Big Brother of the Century award winner, Tom McElvogue, has been a mentor to many kids over the years. Even as a busy executive and father, he has always had time to make a difference as a mentor.
Here’s a great anecdote that Tom shared when he received his Big Brother of the Century award from our local Big Brothers Big Sisters mentoring organization. The mentoring organization matches adults (Bigs) with kids (Littles).
I got a surprise call from the Big Brothers Big Sisters CEO. The CEO said, “We’re getting free advertising space, and we’re using real Big Brothers and Little Brothers in the ads. If you and your Little are interested, we’re having a screen test in our office.”
I told the CEO I’d check with Joe, my little brother. He was 8-years-old at the time and ecstatic. “Tom, we’re going to be on billboards. All my friends will see us. This is going to be the greatest thing ever,” Joe said.
Joe was so excited that I tried to set his expectations. “We’re a great match, but we might not get the part. Very few of the people at the test will be in the ads.”
Joe heard none of what I was saying. He told me I was wrong. He knew we would get the part.
On the day of the screen test, I drove to Joe’s house. He was sitting outside waiting for me. He was wearing his nice clothes, hair combed and ready to go. Unusual for him.
Joe was a bundle of energy. He was so excited, that he couldn’t sit still in the car. Of course, with his growing excitement, I became more and more concerned about his disappointment if we weren’t chosen. I again tried to set expectations – I said things like — “We might not get it.” And “It’s just great that they chose us for the screen test.”
Joe kept telling me that he knew we would get it, and he couldn’t wait.
The screen test went well and Joe’s excitement didn’t wane. In fact every time I talked to him or saw him after the screen test he would ask enthusiastically, “Did they choose us yet?” He’d continue to tell me how fantastic it was that his friends and family would see him in advertisements.
Finally, I got a call from the CEO.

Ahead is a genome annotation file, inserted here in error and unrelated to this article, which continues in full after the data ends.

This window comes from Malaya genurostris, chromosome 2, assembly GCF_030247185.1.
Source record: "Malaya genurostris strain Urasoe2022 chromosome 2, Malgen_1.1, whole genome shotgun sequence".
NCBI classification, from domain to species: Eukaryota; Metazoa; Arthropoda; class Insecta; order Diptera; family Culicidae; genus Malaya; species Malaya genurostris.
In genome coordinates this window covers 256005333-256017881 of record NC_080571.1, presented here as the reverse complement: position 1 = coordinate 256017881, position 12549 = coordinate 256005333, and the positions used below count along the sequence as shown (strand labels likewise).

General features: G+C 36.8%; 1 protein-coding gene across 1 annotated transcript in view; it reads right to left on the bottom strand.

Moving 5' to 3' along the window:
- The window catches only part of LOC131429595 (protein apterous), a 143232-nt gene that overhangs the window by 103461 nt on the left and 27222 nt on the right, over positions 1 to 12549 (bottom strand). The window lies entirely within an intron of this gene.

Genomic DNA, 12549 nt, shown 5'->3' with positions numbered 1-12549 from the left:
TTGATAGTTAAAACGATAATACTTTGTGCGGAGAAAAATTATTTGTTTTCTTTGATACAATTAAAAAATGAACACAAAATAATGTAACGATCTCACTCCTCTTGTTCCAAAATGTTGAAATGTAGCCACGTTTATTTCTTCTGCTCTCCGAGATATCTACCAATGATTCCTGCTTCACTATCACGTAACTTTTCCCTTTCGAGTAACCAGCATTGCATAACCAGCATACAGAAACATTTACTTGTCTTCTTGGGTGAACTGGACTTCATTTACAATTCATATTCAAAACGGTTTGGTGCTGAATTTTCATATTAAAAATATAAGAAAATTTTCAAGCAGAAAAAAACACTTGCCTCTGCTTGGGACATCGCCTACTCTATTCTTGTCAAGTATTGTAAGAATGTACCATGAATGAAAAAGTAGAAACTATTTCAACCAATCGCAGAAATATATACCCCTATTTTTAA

CEO: “Hi Tom. We heard back from the ad agency.”
Me: “How did we do?“
All I could think of was how bad it would be if I had to tell Joe we weren’t chosen.
CEO: “The ad company loved Joe. He is great in front of the camera and they’d like him in the advertisements.”
Me: “That’s fantastic.”
CEO: “One more thing . . . they didn’t think you were photogenic, so they want to put him with a different Big Brother for the ad campaign. Is that ok?”
Me: “No problem. I can’t wait to tell Joe.”
What a relief. All that mattered to me was that Joe made it.
I immediately called Joe.
Joe: “Did you hear yet? Did they tell us we got it yet?”
Tom: “Yes. You’re going to be in the ad!”
Joe went crazy screaming and I could picture him jumping up and down on the other end of the phone. When he calmed down, which took several minutes, I continued.
“Just one thing. They said that I wasn’t as photogenic as you, so you’ll be in the advertisement with another Big Brother. I will still be your mentor. He will only be in the advertisement with you.”
There was silence on the other end of the phone.
Finally Joe said, “Tom, I’m not going to be in the advertisement. We’re a team and if you aren’t right for the ad, I’m not right for the ad either.”
Joe and Tom started as a great team and have grown stronger over time. Joe was in Tom’s wedding, and the best friends and their families have gotten together every Christmas since they met — for 43-years so far.
Tom had such a big influence on Joe’s life, that Joe’s mother donates money to our local Big Brothers Big Sisters every year, to help other kids get mentors.
Tom is a great role model — but not just to the kids he mentors. To all of us!
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